The folks who dig around these days are not with the mainstream press. It seems to be the investigative bloggers on the net who do the heavy lifting now. Some of us note things and try to stir the pot. But others actually do digging and keep looking deeply into things. Trent Lott would still be majority leader in the Senate had not he been hounded by web-heads finding this and that and posting his wacky (to be generous) comments. These same "diggers" kept pulling up stuff about Bush's time in the Texas Air National Guard - odd items found and other odd items missing. There are more examples, but those will do to suggest something is afoot. In such cases the mainstream press eventually checked out what these independent sources had found and started reporting it, always graciously acknowledging who did the research, but not getting their own hands dirty with the digging through details.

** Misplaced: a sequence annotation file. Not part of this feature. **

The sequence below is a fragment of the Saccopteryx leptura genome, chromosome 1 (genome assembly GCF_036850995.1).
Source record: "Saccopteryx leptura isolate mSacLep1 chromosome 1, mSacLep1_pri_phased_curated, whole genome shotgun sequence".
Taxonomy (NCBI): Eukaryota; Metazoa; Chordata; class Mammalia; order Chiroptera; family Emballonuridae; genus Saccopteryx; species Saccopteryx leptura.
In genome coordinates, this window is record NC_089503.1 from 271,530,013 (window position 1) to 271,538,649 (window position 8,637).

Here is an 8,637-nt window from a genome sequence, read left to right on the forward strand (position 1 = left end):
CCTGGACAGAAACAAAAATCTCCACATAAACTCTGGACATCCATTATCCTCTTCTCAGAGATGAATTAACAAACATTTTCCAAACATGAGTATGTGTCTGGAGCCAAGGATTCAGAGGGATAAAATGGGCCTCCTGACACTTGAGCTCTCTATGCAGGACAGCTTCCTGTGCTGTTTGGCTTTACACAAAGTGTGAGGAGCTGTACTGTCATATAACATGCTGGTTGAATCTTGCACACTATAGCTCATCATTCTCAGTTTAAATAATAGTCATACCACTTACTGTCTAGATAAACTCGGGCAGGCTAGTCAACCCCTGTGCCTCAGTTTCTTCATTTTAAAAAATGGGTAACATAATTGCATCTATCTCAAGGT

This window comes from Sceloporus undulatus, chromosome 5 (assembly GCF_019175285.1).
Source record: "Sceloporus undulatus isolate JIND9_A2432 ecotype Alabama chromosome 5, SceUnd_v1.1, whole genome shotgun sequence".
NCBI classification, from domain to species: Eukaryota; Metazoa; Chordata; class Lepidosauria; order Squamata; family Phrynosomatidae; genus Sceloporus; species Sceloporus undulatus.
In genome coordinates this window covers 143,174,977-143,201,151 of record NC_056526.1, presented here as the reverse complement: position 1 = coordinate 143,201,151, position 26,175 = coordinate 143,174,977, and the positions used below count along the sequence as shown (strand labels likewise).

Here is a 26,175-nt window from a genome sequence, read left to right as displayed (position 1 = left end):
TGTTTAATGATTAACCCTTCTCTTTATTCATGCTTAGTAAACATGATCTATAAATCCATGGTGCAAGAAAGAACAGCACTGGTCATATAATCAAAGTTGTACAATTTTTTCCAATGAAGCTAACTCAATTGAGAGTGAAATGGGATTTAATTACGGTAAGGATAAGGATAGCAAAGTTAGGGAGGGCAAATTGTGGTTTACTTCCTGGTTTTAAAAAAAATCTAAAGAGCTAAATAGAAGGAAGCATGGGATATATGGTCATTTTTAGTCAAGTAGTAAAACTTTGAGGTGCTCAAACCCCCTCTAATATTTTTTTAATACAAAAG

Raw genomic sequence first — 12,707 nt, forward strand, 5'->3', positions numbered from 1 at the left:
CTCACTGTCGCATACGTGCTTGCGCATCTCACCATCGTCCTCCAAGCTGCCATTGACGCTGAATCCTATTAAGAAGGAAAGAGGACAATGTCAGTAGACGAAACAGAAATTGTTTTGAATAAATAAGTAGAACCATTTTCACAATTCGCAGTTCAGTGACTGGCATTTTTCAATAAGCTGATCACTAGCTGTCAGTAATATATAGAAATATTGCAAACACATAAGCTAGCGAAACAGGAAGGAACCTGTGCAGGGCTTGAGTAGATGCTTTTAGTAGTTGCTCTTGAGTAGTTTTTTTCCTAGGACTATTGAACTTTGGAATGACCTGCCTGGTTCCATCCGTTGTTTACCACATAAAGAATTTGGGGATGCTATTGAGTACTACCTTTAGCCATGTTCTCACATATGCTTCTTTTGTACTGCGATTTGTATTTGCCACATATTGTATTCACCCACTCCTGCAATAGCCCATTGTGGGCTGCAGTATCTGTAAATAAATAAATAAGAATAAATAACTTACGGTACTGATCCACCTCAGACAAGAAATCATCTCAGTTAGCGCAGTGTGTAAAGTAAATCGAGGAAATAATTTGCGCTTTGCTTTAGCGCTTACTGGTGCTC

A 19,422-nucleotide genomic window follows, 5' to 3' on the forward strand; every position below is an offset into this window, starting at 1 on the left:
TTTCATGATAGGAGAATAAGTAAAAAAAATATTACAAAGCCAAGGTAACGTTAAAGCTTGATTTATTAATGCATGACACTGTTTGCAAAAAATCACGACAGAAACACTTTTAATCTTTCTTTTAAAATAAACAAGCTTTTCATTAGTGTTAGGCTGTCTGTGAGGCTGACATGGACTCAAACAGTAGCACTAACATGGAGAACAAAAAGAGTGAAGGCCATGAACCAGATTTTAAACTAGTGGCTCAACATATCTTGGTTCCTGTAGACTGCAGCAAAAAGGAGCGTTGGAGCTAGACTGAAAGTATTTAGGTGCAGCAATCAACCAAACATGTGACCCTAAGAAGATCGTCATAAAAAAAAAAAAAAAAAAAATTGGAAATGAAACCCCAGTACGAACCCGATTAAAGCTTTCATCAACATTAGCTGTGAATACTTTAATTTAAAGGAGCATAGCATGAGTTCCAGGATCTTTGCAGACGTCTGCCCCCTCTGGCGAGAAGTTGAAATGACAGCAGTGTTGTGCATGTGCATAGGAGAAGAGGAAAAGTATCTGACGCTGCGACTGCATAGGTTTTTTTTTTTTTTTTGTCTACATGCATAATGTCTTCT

That's not what the mainstream press does these days. One wonders why this is so.
The big nationally know papers -- the New York Times, Washington Post/Boston Globe/Newsweek (same corporation), Los Angeles Times/Chicago Tribune (same corporation) -- and the national media -- CBS-Viacom, ABC-Disney, NBC-General Electric, CNN-Times Warner, Fox News-Murdoch News Corp - don't do much investigative work any longer. They simply note events, as a general rule. Exposing what's really going on is for them now the exception.
The romantic notion that the press has as its core function to bring the real truth to the public and to keep our public officials honest is now a notion held only by the independents - ex-reporters and economists and whomever with their web logs, and by odd little magazines. I guess that role has become too dangerous for what is now the "corporate press" - a group with masters who have other priorities and wish to please a very broad consumer public where the rule is "offend the most people the least."